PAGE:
Why Kozlowski should get clemency

The notorious former CEO of Tyco is serving up to 25 years for his sins. But in the age of Wall Street chicanery, it may be time to rethink who's really a criminal. A contrarian's take.

By David A. Kaplan, contributor

Dennis Kozlowski, former CEO of Tyco, was convicted of a range of felonies.

(Fortune Magazine) -- For inmate No. 05A4820, the days are pretty much the same. At the Mid-State Correctional Facility in upstate New York, Dennis Kozlowski, 63, sorts prison laundry, awaits mail call, enjoys his private supply of fresh fruit, watches Yankees games (he's a minority owner), and tries to sleep in a cell where the bright light never goes out.

Eight years and a lifetime ago, "Deal-a-Day" Dennis was among America's most celebrated, highest-paid CEOs, transforming a company named Tyco (TYC) from a backwater manufacturer with a market cap of $1.5 billion into an industrial conglomerate worth more than $100 billion.

BusinessWeek had lauded him as one of the Top 25 Managers of the Year. (Fortune got into the act in 1986, including young Kozlowski on a list of People to Watch because he had turned around Tyco's sprinkler-system division.) Along the way he amassed nearly a half-billion dollars and reveled in the toys that came with it: a $31 million Fifth Avenue apartment, a vintage yacht, a Renoir, and a Monet.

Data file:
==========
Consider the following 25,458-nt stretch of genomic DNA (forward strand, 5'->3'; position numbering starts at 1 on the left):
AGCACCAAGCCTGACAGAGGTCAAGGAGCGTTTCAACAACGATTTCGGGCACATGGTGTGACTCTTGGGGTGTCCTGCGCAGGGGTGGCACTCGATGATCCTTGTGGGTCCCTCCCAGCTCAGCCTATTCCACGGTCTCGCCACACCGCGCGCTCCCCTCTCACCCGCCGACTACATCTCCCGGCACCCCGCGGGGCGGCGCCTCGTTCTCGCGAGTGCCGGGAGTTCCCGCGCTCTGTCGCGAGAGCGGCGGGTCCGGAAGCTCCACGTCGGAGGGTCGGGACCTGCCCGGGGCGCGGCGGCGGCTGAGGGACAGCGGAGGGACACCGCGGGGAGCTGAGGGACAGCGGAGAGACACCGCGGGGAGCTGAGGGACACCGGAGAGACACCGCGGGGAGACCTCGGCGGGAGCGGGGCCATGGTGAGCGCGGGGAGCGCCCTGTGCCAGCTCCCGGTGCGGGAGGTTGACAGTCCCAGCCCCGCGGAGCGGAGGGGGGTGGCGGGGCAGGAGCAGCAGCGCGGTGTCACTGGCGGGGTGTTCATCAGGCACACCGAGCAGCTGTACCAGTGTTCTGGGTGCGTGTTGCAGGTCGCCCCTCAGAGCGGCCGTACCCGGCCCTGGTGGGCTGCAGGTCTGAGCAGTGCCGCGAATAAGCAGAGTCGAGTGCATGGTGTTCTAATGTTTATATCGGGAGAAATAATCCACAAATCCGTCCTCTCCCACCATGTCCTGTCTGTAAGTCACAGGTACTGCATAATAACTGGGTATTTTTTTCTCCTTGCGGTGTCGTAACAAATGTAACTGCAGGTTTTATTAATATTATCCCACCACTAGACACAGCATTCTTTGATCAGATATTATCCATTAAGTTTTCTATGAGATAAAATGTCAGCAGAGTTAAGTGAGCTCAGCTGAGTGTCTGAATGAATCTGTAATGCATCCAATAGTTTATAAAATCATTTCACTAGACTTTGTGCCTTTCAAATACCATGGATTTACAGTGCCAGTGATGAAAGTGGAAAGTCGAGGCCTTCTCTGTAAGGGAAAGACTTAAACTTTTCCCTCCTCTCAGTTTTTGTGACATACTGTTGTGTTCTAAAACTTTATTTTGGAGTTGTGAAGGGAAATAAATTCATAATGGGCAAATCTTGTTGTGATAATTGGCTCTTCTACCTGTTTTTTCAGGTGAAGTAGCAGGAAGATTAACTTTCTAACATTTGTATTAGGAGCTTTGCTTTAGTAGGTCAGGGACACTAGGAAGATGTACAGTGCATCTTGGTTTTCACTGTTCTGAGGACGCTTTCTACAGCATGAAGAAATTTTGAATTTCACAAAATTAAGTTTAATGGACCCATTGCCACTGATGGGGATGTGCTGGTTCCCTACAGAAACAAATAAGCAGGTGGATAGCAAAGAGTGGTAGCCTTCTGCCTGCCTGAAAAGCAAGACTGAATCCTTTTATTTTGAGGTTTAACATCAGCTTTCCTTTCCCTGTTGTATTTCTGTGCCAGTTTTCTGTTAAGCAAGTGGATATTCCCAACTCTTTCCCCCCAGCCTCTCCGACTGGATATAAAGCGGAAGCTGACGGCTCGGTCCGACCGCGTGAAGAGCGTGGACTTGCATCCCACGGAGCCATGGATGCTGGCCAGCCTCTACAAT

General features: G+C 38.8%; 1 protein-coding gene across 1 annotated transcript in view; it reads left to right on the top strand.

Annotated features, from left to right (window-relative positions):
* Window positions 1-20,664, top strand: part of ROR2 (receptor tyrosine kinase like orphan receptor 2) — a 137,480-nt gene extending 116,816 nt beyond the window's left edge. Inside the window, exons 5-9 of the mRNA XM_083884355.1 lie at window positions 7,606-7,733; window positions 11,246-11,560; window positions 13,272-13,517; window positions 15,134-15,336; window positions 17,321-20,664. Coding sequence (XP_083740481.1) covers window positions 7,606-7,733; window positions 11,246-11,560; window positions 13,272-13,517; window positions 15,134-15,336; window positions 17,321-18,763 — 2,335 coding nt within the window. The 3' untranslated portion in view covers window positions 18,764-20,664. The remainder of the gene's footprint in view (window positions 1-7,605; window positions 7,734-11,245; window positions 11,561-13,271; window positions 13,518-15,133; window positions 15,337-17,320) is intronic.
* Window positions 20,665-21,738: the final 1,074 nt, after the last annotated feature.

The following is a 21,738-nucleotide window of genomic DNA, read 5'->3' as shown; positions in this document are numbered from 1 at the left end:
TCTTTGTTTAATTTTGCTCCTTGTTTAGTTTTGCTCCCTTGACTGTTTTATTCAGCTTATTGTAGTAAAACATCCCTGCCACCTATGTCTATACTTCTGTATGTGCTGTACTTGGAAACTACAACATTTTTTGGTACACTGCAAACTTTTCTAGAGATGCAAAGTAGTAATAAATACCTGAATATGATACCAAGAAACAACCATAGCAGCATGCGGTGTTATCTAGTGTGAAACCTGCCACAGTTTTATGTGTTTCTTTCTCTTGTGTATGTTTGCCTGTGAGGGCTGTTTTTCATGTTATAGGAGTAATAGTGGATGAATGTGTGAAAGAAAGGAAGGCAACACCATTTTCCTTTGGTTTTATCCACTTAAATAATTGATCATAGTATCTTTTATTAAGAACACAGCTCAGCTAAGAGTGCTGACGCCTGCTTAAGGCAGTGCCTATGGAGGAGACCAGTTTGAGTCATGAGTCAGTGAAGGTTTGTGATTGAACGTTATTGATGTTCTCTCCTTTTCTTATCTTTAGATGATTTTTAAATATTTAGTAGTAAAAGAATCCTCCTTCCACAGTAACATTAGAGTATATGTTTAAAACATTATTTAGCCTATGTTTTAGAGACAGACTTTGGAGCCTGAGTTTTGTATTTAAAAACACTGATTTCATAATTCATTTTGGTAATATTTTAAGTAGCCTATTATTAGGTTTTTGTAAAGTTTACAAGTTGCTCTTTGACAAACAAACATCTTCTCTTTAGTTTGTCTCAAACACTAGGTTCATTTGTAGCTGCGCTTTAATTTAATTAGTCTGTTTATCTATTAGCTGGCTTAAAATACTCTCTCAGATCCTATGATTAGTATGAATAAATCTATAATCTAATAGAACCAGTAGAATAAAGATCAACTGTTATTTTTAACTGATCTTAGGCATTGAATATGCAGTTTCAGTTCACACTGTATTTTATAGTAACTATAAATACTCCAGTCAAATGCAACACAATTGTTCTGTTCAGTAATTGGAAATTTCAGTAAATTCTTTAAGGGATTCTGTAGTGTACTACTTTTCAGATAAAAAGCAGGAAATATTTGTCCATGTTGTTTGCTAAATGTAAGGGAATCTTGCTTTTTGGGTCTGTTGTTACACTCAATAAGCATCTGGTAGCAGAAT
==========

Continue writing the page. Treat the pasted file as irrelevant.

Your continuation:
Then came the fall. In 2002 the Manhattan district attorney accused him of cheating on $1 million in sales tax on his art purchases, which in turn led to a wider investigation of Kozlowski by the Tyco board and the DA.

The following year Kozlowski was indicted for systematically looting his company of hundreds of millions of dollars, including unauthorized bonuses. After one mistrial he was convicted of a range of felonies and sentenced to prison for the remarkably indeterminate period of eight to 25 years, as well as tens of millions in fines and restitution.

The evidence against him included a corporate-funded $6,000 gilded shower curtain for his apartment and a notorious video of a Roman-orgy birthday party in Sardinia for his wife. Costing $2 million, with Tyco funds paying half, the extravaganza featured an ice sculpture of David peeing Stolichnaya.

"OINK, OINK," sniggered the front page of the New York Post. "I was piggy," Kozlowski tells Fortune, with some insight, in the visiting area of his prison. "I had bad judgment. But I don't deserve to be here."

He has a point. If avarice alone were grounds for incarceration, much of Wall Street would be doing time. Those who destroyed AIG (AIG, Fortune 500) or Lehman or Bear Stearns would now be sharing cellblock apples and pears with Kozlowski, a point not lost on the most infamous miscreant in the New York state pokey. "It's galling," he says.

He is the embodiment of an earlier epoch of corporate greed and personal profligacy, circa a decade ago. Yet along with WorldCom's Bernie Ebbers and Jeffrey Skilling -- serving their own long sentences -- Kozlowski now looks like small fry in the sea of financial shenanigans. The question is whether that makes him a template for prosecutors today or a scapegoat deserving retrospective leniency. I would suggest the latter.